Saussurea laniceps

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Saussurea laniceps
Scientific classification edit
Kingdom: Plantae
Clade: Tracheophytes
Clade: Angiosperms
Clade: Eudicots
Clade: Asterids
Order: Asterales
Family: Asteraceae
Genus: Saussurea
S. laniceps
Binomial name
Saussurea laniceps

Saussurea laniceps (common name cotton-headed snow lotus, simplified Chinese: 绵头雪兔子; traditional Chinese: 綿頭雪兔子; lit. 'cotton head(ed) snow rabbit') is a rare snow lotus found only in the Himalayas including southwest China (in Sikkim in India and in Sichuan, Tibet and Yunnan in China). It might also occur in northern Burma. It grows above about 3,200 m (10,500 ft) altitude on alpine scree slopes.[1] It is reputed to have medicinal properties according to traditional Chinese medicine.[2] Among the snow lotus, Saussurea laniceps is proven to be more effective for its anti-inflammatory and anti-nociceptive effects.[3]

Description and life cycle[edit]

Saussurea laniceps is herbaceous plant that grows 15–45 cm (5.9–17.7 in) tall.[1] It is perennial and monocarpic: individual plants grow slowly (for 7–10 years or more) and die after flowering. Reproductive plants produce a single enlarged inflorescence with 6–36 flower heads. Producing seed requires pollinators. Saussurea laniceps is pollinated by two generalist bumblebee species, Bombus rufofasticatus and Bombus festivus, that appear to specialize on Saussurea laniceps when it is flowering. Its reproductive success does not appear to be limited by pollen availability.[4]

Exploitation and its consequences[edit]

The whole plant is used medicinally, and the species is threatened in many regions by over-exploitation.[1]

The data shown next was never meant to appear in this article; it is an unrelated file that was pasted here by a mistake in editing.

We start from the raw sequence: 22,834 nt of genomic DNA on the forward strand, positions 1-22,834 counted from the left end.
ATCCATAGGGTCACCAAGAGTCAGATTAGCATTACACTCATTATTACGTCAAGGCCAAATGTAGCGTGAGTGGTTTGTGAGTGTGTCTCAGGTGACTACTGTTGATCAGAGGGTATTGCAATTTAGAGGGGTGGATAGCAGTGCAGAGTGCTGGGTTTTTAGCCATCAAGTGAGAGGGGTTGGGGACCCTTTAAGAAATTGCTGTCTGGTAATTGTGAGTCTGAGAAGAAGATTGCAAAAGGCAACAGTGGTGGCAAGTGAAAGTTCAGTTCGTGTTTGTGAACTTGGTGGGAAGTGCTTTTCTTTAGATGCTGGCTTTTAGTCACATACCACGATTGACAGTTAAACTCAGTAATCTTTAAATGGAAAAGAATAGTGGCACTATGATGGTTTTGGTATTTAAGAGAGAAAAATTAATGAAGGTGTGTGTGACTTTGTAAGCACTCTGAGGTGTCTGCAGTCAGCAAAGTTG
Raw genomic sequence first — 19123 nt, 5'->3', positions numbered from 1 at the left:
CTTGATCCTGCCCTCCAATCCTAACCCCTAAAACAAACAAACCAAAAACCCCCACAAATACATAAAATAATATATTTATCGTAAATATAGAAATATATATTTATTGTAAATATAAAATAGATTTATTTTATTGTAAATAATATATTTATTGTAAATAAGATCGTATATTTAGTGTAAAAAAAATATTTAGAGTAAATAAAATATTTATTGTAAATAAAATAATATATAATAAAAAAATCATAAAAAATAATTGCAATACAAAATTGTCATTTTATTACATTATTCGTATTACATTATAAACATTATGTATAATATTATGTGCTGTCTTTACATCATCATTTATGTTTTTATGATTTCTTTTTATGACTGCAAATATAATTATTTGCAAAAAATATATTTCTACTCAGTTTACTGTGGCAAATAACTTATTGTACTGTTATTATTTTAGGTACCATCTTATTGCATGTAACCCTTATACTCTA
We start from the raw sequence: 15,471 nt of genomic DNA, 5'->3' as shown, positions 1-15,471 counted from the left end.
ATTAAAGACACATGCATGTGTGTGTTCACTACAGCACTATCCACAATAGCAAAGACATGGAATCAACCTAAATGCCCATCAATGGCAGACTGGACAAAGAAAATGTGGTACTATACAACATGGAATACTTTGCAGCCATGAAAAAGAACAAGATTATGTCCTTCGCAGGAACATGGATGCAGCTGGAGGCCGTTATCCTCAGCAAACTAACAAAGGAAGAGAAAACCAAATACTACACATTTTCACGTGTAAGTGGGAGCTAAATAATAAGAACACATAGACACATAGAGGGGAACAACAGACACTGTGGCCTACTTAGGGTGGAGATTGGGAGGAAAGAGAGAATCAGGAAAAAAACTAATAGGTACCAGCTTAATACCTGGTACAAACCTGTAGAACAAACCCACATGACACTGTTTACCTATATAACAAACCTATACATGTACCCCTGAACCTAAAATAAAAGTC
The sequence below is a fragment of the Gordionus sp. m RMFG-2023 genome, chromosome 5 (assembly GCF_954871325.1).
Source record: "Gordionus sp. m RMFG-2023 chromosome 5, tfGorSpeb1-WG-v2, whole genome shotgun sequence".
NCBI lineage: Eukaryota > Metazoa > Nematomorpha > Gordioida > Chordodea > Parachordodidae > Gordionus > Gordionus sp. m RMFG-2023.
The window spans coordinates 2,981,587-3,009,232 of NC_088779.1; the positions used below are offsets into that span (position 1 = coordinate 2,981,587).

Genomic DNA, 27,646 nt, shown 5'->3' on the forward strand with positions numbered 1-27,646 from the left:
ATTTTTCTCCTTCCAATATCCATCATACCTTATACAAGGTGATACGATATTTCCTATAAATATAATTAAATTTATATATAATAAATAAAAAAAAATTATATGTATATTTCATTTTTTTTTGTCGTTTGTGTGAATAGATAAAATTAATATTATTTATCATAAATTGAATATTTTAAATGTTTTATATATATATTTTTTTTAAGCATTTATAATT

Preferential collection of the larger plants of the species for medicinal use and souvenirs appears to be causing selection to favour shorter plants in areas that are heavily harvested.[citation needed] Plants in an area that is protected are about 9 cm taller than plants in the harvest areas. Another closely related plant that is not as desirable to collectors, Saussurea medusa, shows no height differences between the protected area and the harvest area. The height differences in the plant may have unknown effects such as reduction of seed production due to shorter stalks but no studies have been done to ascertain the effects.[2]


  1. ^ a b c Zhu Shi & Eckhard von Raab-Straube. "Saussurea laniceps". Flora of China. Missouri Botanical Garden, St. Louis, MO & Harvard University Herbaria, Cambridge, MA. Retrieved 29 July 2013.
  2. ^ a b Law W, Salick J (2005). "Human-induced dwarfing of Himalayan snow lotus, Saussurea laniceps (Asteraceae)". Proceedings of the National Academy of Sciences. 102 (29): 10218–10220. doi:10.1073/pnas.0502931102. PMC 1177378. PMID 16006524.
  3. ^ Yi, Tao; Zhao, Zhong-Zhen; Yu, Zhi-Ling; Chen, Hu-Biao (24 March 2010). "Comparison of the anti-inflammatory and anti-nociceptive effects of three medicinal plants known as "Snow Lotus" herb in traditional Uighur and Tibetan medicines". Journal of Ethnopharmacology. 128 (2): 405–411. doi:10.1016/j.jep.2010.01.037. ISSN 1872-7573. PMID 20083181.
  4. ^ Law, W.; Salick, J.; Knight, T. M. (2010). "The effects of pollen limitation on population dynamics of snow lotus (Saussurea medusa and S. laniceps, Asteraceae): Threatened Tibetan medicinal plants of the eastern Himalayas". Plant Ecology. 210 (2): 343–357. doi:10.1007/s11258-010-9761-6. S2CID 28008728.